2

ok, I feel like this should be simple, but I am at a loss

Simple code mock up to send 4 bytes(mimicking a float) over I2C from Arduino to rpi. I am trying to create a state machine so that I can request certain "registers" containing 4 bytes each. I send a byte from pi to arduino indicating what "register" I want, then read back 4 bytes. I was attemping to reset the state back to NO_STATE after the end of the switch statement, but it effects the bytes received by the pi, and I dont see how.

#include <Wire.h>
#define SLAVE_ADDRESS 0x04

//States
#define NO_STATE 0x00
#define GET_BAT_TEMP 0x03

byte state = NO_STATE;
void setup() {
  Serial.begin(9600);
  pinMode(13, OUTPUT);
  Wire.begin(SLAVE_ADDRESS);
  Wire.onReceive(receiveData);
  Wire.onRequest(sendData);
}

void loop() {
  delay(100);
}

// callback for received data
void receiveData(int byteCount){

  while(Wire.available()) {
    state = Wire.read();
  }
  Serial.print("Got:");
  Serial.println(state);
}

// callback for sending data
void sendData(){
  Serial.println("Sending...");
  byte b[4]={1,1,1,1};

  switch (state){
    case NO_STATE:
      //bad state   not sure if can return only byte, may need to return 4 zeros or somthing
      Wire.write(0);
      Wire.write(0);
      Wire.write(0);
      Wire.write(0);
      break;
    case GET_BAT_TEMP:
      //send battery temp
      Wire.write(3);
      Wire.write(3);
      Wire.write(3);
      Wire.write(3);
      break;
    default:
      Wire.write(9);
      Wire.write(9);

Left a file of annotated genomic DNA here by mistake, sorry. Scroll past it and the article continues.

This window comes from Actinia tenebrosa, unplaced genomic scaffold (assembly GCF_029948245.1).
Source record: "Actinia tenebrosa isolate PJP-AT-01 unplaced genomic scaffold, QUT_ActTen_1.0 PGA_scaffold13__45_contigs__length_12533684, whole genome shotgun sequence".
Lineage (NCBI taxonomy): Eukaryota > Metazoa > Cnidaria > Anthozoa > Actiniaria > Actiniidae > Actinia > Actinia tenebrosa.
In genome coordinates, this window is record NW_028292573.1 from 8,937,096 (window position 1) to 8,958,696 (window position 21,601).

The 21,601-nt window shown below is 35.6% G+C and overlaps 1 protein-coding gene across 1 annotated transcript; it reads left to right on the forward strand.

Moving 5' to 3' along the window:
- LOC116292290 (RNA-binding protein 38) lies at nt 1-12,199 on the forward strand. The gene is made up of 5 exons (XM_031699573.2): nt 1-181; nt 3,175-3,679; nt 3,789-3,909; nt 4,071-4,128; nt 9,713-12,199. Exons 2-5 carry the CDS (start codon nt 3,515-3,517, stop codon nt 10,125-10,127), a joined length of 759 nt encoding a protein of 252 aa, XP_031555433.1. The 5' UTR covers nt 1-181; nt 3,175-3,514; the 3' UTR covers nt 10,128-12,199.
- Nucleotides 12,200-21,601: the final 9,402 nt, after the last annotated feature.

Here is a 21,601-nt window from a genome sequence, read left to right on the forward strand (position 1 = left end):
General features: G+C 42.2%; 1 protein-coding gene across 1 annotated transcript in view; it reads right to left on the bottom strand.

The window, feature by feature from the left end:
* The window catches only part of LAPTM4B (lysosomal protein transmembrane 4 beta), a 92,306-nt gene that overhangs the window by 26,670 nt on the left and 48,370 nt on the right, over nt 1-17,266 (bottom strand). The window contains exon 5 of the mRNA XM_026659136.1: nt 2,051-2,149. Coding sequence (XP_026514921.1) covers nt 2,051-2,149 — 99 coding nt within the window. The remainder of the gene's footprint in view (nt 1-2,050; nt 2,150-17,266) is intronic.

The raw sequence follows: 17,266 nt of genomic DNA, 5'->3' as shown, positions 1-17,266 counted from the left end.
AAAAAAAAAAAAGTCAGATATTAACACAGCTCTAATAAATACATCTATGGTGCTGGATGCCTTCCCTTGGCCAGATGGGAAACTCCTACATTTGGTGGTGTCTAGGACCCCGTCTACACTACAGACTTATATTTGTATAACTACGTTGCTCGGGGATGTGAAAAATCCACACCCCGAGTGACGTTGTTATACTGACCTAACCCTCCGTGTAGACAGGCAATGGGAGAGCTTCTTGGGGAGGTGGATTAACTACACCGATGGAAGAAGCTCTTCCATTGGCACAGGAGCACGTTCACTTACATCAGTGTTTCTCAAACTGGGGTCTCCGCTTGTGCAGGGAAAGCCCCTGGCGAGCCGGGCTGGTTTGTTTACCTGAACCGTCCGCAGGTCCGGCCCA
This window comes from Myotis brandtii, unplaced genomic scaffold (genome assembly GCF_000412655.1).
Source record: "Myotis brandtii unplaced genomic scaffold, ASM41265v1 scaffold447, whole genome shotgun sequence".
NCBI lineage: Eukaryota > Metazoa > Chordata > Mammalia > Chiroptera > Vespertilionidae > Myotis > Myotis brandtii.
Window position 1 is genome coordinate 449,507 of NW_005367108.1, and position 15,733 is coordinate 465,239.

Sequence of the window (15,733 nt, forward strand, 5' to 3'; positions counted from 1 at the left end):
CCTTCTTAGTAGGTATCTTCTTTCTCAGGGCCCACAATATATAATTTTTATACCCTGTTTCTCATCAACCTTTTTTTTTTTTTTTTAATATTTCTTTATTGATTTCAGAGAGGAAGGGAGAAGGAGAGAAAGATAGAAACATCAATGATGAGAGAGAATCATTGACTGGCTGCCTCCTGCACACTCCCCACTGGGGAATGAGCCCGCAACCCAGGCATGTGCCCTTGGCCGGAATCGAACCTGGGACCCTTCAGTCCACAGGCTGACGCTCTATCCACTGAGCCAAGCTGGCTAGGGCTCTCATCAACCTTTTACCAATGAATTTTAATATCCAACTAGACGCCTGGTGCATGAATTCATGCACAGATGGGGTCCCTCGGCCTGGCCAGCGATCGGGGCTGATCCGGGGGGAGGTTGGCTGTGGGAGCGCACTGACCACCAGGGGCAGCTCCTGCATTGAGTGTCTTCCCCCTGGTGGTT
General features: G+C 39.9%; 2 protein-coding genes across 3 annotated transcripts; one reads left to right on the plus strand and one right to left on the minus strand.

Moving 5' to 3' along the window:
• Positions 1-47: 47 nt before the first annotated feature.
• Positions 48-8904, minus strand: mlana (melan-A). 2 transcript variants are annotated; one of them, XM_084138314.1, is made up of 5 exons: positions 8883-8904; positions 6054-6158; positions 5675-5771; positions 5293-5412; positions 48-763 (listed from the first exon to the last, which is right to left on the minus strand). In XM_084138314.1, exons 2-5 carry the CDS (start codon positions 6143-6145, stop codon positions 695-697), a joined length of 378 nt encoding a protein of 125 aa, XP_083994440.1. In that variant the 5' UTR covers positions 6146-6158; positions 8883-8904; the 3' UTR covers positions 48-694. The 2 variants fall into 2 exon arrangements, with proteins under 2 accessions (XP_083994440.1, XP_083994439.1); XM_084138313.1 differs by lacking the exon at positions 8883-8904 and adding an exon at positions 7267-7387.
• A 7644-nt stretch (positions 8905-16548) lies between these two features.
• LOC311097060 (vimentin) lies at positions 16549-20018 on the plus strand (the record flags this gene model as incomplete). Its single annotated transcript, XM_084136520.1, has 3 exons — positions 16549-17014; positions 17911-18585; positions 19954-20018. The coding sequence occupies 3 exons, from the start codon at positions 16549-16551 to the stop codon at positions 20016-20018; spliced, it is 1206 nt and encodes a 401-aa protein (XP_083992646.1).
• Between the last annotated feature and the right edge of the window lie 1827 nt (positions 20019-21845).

Wire.write(9);
      Wire.write(9);
      //send back error code   
  }
  //reset state to none
  state=NO_STATE;

} 

with this code I receive [3,0,0,0]

if I comment out the line

//state=NO_STATE;

I then receive back [3,3,3,3]

which is what I would expect. But I do not see how reseting the state "after" all the bytes are sent would cause an issue

output from arduino shows entering that function only once, and sending the 4 bytes

Got:3
Sending...
Sending...
Sending...
Sending...
  • I give you +1 for a well written code, your debugging work and a well formed question. – user31481 Feb 13 '18 at 9:44
0

I'm not an expert, but I think I found why it is not working.

The main problem is that you are using always the same byte (0, 3 or 9) for debugging, so you are not noticing that it is not sending four bytes, but only one, and the function gets called four times. This is obvious however from the reply on the serial interface (+1 for adding it in the question, good work).

What you can do is to track how many bytes you sent, and send the successive one. After the bytes are all sent you can reset back the state. The code can be something like

//States
#define NO_STATE 0x00
#define GET_BAT_TEMP 0x03

byte sentData;
byte batteryLevel[4]={3,4,5,6};

byte state = NO_STATE;
void setup() {
    Serial.begin(9600);
    pinMode(13, OUTPUT);
    Wire.begin(SLAVE_ADDRESS);
    Wire.onReceive(receiveData);
    Wire.onRequest(sendData);
}

void loop() {
  // delay(100); // Useless, let it cycle at its max speed
}

// callback for received data
void receiveData(int byteCount){